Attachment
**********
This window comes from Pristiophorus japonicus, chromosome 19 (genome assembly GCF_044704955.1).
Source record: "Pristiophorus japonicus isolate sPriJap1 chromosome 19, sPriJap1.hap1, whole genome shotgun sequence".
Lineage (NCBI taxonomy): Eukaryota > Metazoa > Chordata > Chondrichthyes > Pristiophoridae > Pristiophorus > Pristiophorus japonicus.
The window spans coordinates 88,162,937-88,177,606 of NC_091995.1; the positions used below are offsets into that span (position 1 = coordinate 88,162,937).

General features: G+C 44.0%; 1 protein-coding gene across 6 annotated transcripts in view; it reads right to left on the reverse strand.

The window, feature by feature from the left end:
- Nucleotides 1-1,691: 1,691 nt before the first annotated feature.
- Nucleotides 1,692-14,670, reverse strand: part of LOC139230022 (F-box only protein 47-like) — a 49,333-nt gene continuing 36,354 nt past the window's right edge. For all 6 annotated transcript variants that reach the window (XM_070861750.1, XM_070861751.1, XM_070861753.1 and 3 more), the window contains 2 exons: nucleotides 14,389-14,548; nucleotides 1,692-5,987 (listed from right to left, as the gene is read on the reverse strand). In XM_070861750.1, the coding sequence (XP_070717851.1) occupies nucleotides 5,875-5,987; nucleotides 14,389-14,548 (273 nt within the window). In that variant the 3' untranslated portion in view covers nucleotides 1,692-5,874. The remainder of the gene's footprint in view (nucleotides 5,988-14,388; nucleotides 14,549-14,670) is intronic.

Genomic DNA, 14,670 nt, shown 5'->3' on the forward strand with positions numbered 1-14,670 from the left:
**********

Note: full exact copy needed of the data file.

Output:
This window comes from Pristiophorus japonicus, chromosome 19 (genome assembly GCF_044704955.1).
Source record: "Pristiophorus japonicus isolate sPriJap1 chromosome 19, sPriJap1.hap1, whole genome shotgun sequence".
Lineage (NCBI taxonomy): Eukaryota > Metazoa > Chordata > Chondrichthyes > Pristiophoridae > Pristiophorus > Pristiophorus japonicus.
The window spans coordinates 88,162,937-88,177,606 of NC_091995.1; the positions used below are offsets into that span (position 1 = coordinate 88,162,937).

General features: G+C 44.0%; 1 protein-coding gene across 6 annotated transcripts in view; it reads right to left on the reverse strand.

The window, feature by feature from the left end:
- Nucleotides 1-1,691: 1,691 nt before the first annotated feature.
- Nucleotides 1,692-14,670, reverse strand: part of LOC139230022 (F-box only protein 47-like) — a 49,333-nt gene continuing 36,354 nt past the window's right edge. For all 6 annotated transcript variants that reach the window (XM_070861750.1, XM_070861751.1, XM_070861753.1 and 3 more), the window contains 2 exons: nucleotides 14,389-14,548; nucleotides 1,692-5,987 (listed from right to left, as the gene is read on the reverse strand). In XM_070861750.1, the coding sequence (XP_070717851.1) occupies nucleotides 5,875-5,987; nucleotides 14,389-14,548 (273 nt within the window). In that variant the 3' untranslated portion in view covers nucleotides 1,692-5,874. The remainder of the gene's footprint in view (nucleotides 5,988-14,388; nucleotides 14,549-14,670) is intronic.

Genomic DNA, 14,670 nt, shown 5'->3' on the forward strand with positions numbered 1-14,670 from the left: